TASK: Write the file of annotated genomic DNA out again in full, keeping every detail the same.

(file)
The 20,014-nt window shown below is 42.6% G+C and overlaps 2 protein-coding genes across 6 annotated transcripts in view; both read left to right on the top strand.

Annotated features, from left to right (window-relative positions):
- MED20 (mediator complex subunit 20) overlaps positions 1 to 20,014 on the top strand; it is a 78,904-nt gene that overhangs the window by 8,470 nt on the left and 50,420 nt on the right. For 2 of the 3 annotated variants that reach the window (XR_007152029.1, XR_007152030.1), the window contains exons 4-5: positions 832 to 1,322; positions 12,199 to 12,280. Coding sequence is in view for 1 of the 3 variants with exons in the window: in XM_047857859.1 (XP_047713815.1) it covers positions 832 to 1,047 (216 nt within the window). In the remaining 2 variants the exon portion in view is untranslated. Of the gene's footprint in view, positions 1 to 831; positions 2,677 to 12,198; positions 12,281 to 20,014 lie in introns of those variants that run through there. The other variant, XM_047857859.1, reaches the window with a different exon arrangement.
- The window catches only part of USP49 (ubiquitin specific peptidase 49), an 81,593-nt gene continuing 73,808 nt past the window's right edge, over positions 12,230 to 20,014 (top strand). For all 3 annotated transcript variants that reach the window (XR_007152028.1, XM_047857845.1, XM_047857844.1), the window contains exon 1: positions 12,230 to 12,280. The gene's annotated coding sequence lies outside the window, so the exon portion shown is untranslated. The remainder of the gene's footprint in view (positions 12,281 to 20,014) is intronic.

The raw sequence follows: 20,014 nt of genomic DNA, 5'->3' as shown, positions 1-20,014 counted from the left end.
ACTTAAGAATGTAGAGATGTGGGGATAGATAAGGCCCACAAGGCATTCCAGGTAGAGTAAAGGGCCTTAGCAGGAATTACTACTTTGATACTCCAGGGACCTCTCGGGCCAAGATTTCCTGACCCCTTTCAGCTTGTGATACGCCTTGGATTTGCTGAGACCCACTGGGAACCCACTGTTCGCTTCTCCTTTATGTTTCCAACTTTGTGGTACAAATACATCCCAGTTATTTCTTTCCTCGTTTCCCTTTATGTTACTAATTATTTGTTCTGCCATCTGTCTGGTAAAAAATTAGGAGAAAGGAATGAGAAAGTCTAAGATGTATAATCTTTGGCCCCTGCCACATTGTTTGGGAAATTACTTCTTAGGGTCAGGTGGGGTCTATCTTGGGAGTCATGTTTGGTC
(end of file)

The 20,014-nt window shown below is 42.6% G+C and overlaps 2 protein-coding genes across 6 annotated transcripts in view; both read left to right on the top strand.

Annotated features, from left to right (window-relative positions):
- MED20 (mediator complex subunit 20) overlaps positions 1 to 20,014 on the top strand; it is a 78,904-nt gene that overhangs the window by 8,470 nt on the left and 50,420 nt on the right. For 2 of the 3 annotated variants that reach the window (XR_007152029.1, XR_007152030.1), the window contains exons 4-5: positions 832 to 1,322; positions 12,199 to 12,280. Coding sequence is in view for 1 of the 3 variants with exons in the window: in XM_047857859.1 (XP_047713815.1) it covers positions 832 to 1,047 (216 nt within the window). In the remaining 2 variants the exon portion in view is untranslated. Of the gene's footprint in view, positions 1 to 831; positions 2,677 to 12,198; positions 12,281 to 20,014 lie in introns of those variants that run through there. The other variant, XM_047857859.1, reaches the window with a different exon arrangement.
- The window catches only part of USP49 (ubiquitin specific peptidase 49), an 81,593-nt gene continuing 73,808 nt past the window's right edge, over positions 12,230 to 20,014 (top strand). For all 3 annotated transcript variants that reach the window (XR_007152028.1, XM_047857845.1, XM_047857844.1), the window contains exon 1: positions 12,230 to 12,280. The gene's annotated coding sequence lies outside the window, so the exon portion shown is untranslated. The remainder of the gene's footprint in view (positions 12,281 to 20,014) is intronic.

The raw sequence follows: 20,014 nt of genomic DNA, 5'->3' as shown, positions 1-20,014 counted from the left end.
ACTTAAGAATGTAGAGATGTGGGGATAGATAAGGCCCACAAGGCATTCCAGGTAGAGTAAAGGGCCTTAGCAGGAATTACTACTTTGATACTCCAGGGACCTCTCGGGCCAAGATTTCCTGACCCCTTTCAGCTTGTGATACGCCTTGGATTTGCTGAGACCCACTGGGAACCCACTGTTCGCTTCTCCTTTATGTTTCCAACTTTGTGGTACAAATACATCCCAGTTATTTCTTTCCTCGTTTCCCTTTATGTTACTAATTATTTGTTCTGCCATCTGTCTGGTAAAAAATTAGGAGAAAGGAATGAGAAAGTCTAAGATGTATAATCTTTGGCCCCTGCCACATTGTTTGGGAAATTACTTCTTAGGGTCAGGTGGGGTCTATCTTGGGAGTCATGTTTGGTC